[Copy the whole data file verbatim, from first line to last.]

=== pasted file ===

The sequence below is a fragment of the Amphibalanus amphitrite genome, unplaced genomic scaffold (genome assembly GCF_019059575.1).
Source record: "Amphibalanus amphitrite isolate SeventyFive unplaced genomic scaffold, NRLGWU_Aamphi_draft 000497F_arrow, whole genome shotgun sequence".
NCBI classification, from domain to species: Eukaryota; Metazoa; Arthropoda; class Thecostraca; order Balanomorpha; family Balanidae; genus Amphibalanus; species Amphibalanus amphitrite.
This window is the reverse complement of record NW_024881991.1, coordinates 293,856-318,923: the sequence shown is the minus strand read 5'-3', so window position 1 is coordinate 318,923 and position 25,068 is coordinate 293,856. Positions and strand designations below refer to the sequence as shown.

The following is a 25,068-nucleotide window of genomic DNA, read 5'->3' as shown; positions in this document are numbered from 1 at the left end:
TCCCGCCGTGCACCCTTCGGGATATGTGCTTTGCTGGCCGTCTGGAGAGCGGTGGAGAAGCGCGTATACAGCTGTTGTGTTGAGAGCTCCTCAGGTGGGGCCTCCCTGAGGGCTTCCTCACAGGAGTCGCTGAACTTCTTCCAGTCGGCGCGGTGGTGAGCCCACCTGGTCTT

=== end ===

The sequence below is a fragment of the Amphibalanus amphitrite genome, unplaced genomic scaffold (genome assembly GCF_019059575.1).
Source record: "Amphibalanus amphitrite isolate SeventyFive unplaced genomic scaffold, NRLGWU_Aamphi_draft 000497F_arrow, whole genome shotgun sequence".
NCBI classification, from domain to species: Eukaryota; Metazoa; Arthropoda; class Thecostraca; order Balanomorpha; family Balanidae; genus Amphibalanus; species Amphibalanus amphitrite.
This window is the reverse complement of record NW_024881991.1, coordinates 293,856-318,923: the sequence shown is the minus strand read 5'-3', so window position 1 is coordinate 318,923 and position 25,068 is coordinate 293,856. Positions and strand designations below refer to the sequence as shown.

The following is a 25,068-nucleotide window of genomic DNA, read 5'->3' as shown; positions in this document are numbered from 1 at the left end:
TCCCGCCGTGCACCCTTCGGGATATGTGCTTTGCTGGCCGTCTGGAGAGCGGTGGAGAAGCGCGTATACAGCTGTTGTGTTGAGAGCTCCTCAGGTGGGGCCTCCCTGAGGGCTTCCTCACAGGAGTCGCTGAACTTCTTCCAGTCGGCGCGGTGGTGAGCCCACCTGGTCTT